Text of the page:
Métis peoples are those of mixed French and Native ancestry, often including other cultural origins as well, especially Scottish. The French word Metis, meaning mixed blood, came into common use in the 1800s on the Canadian prairies to describe the children of French-Canadian traders and indigenous women, mostly Cree and Ojibwa. These intermarriages spawned a new culture, including distinctive languages, as well as clothing, food, and music.
Métis peoples live in every province and territory of Canada and many states in the U.S. Many are French-speaking, though many are not, speaking English and/or Aboriginal languages. However, to some extent all share an Aboriginal-French-Scottish cultural legacy which varies from one region to another and even from one family to another.
Indigenous women were the link between cultures; they provided companionship for the fur traders, treated and processed their furs, and aided in their survival. Many times Native women served as translators, usually managed their husband’s households, and generally were involved in resolving any cultural issues that arose. The fur traders benefited greatly from their wives' knowledge of the land and its resources.
The Métis played a vital role in the success of the western fur trade. Not only were the Métis skilled hunters, but they were also raised to appreciate both Aboriginal and European cultures. Métis understanding of both societies and their customs helped bridge cultural gaps, and improved trading relationships. The Métis were invaluable employees of the fur trading companies. They navigated the rivers, they managed the pack trains, they hunted for food, and they served as the critical link between the Natives and Company management.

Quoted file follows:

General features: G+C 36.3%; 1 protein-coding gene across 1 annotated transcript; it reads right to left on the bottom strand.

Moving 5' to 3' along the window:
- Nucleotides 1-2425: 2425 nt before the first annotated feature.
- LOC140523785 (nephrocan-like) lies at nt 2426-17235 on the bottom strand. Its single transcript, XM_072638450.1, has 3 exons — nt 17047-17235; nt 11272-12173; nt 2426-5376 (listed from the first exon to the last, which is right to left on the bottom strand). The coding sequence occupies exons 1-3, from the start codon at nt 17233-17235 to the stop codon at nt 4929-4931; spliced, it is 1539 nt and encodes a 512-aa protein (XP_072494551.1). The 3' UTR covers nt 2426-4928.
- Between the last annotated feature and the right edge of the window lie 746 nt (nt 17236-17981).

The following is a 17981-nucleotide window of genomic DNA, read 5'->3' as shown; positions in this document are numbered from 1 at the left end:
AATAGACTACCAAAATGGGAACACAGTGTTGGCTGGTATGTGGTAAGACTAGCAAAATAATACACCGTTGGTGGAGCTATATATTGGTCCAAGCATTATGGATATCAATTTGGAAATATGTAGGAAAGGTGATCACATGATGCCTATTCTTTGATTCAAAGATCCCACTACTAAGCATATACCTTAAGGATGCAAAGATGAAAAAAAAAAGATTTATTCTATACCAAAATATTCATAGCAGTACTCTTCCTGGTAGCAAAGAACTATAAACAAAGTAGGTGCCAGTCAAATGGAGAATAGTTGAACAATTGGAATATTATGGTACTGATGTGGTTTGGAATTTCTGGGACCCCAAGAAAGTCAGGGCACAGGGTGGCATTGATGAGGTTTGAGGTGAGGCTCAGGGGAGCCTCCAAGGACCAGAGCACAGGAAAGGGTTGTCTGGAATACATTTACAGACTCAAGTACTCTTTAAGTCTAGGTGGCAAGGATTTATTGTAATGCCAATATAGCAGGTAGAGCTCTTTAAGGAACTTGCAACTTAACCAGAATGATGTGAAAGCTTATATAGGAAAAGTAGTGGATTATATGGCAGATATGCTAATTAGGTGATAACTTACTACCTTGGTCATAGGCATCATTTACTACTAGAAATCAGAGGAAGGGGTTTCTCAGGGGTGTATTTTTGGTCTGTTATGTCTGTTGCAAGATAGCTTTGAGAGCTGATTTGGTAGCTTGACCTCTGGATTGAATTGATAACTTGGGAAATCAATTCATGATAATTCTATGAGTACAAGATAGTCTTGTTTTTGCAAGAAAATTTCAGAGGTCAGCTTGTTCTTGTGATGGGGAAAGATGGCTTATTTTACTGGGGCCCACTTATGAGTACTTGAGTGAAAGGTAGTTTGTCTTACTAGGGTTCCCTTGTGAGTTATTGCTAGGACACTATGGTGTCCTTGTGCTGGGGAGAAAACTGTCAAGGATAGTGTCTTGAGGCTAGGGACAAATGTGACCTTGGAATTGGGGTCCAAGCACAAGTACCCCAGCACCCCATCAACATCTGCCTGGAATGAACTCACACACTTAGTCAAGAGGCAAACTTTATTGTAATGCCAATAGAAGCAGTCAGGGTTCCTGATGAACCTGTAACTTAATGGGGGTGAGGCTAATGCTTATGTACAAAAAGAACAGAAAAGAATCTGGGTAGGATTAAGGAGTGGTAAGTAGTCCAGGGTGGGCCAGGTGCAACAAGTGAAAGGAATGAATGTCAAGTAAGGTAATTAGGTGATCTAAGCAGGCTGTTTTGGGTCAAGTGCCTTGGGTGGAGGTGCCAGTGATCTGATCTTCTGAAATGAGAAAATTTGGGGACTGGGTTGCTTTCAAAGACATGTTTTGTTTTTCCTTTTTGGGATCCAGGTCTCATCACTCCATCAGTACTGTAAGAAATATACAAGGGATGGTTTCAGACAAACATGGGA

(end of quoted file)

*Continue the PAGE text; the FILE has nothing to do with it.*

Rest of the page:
METIS HISTORY IN THE PACIFIC NORTHWEST
We recommend the following publications on Metis history in the Pacific Northwest and related topics:
Children of the Fur Trade--Forgotten Metis of the Pacific Northwest, John C. Jackson, Oregon State University Press, 1996, 2007
A Little War of Destiny--The Yakima/Walla Walla Indian War of 1856-56, John C. Jackson, Ye Galleon Press, 1996, Amazon Books, 2011 (available from and all proceeds donated to Frenchtown Historical Foundation)
A True Copy of the Record of the Official Proceedings at the Council in the Walla Walla Valley, 1855, Darrell Scott, Ye Galleon Press, 1985 (donated copies available from Frenchtown Historical Foundation)
Les Canadiens, Robert Foxcurran, in Columbia, the Magazine of Northwest History, Fall 2012, pp.22-26